There is a manual on BAMA;

http://bama.edebris.com/manuals/paco/g15/It shows that P16-302 is the Paco part number but gives no value.

I would guess that the "140" in the marking may be the capacitance; 100-150 pF is usual in a GDO.

If you have no way of measuring L or C you could wind an inductor of a certain L (there are several on-line inductance calculators which will give reasonable accuracy) and try it in your GDO while listening for a whistle in a receiver; it might take some fiddling but you should find a GDO dial setting that "whistles" at a frequency shown on the receiver dial.

For example; 50 pF (probably about half the GDO C) requires 1.2665 uH to resonate at 20 MHz (an on-line calculator tells me this).

Thirty turns of 0.4mm wire spread over one inch on a 0.25 inch diameter former is going to give us close to that (another on-line calculator).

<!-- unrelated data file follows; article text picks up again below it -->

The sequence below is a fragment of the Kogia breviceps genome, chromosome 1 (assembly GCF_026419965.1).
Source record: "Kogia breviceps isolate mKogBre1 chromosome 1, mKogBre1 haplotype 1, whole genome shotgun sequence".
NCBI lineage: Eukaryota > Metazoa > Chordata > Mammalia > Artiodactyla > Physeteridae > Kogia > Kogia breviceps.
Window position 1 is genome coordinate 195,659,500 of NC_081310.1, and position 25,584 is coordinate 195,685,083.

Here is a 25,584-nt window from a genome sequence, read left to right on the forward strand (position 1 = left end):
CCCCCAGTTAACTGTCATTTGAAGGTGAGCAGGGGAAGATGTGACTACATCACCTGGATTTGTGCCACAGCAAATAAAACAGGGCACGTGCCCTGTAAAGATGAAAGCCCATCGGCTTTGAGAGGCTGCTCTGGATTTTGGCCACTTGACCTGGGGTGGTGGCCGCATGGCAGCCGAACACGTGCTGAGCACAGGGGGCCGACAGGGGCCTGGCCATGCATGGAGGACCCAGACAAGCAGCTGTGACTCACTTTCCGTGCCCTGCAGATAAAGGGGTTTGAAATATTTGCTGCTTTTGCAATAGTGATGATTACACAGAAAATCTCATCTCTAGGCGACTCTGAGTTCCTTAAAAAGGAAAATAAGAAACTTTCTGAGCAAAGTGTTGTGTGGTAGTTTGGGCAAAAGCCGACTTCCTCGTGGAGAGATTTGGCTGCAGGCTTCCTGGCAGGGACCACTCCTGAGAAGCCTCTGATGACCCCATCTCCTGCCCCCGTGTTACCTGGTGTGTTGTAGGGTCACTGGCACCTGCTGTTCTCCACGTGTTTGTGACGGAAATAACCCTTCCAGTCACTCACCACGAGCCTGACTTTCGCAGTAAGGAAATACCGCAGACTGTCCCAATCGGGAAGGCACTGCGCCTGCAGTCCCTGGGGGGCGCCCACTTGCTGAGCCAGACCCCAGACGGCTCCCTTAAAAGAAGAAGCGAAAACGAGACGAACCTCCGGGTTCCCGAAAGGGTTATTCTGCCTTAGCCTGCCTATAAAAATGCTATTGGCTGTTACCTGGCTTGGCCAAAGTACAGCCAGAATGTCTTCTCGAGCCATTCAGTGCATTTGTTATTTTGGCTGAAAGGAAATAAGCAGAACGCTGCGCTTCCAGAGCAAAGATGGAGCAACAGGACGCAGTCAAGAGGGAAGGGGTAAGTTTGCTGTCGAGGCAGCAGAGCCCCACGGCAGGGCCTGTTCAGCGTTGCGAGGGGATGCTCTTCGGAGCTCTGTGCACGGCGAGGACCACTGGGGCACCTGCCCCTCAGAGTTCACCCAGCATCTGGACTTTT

Try something like that in the GDO and see how close you get to the calculated frequency.

If it "whistles" at, say, 23.165 MHz you can estimate the inductance you require to achieve correct dial readings; it's just proportion.

Once you have one range working you can calculate the max & min C of the capacitor (which will include some "stray" C) and design coils for all ranges.

I built a GDO many years ago;

http://imageshack.us/photo/my-images/850/photohqe.jpg/The exercise of calculating & making the coils was very instructive.

Fiddly; yes, but you will know a great deal about resonance at the end!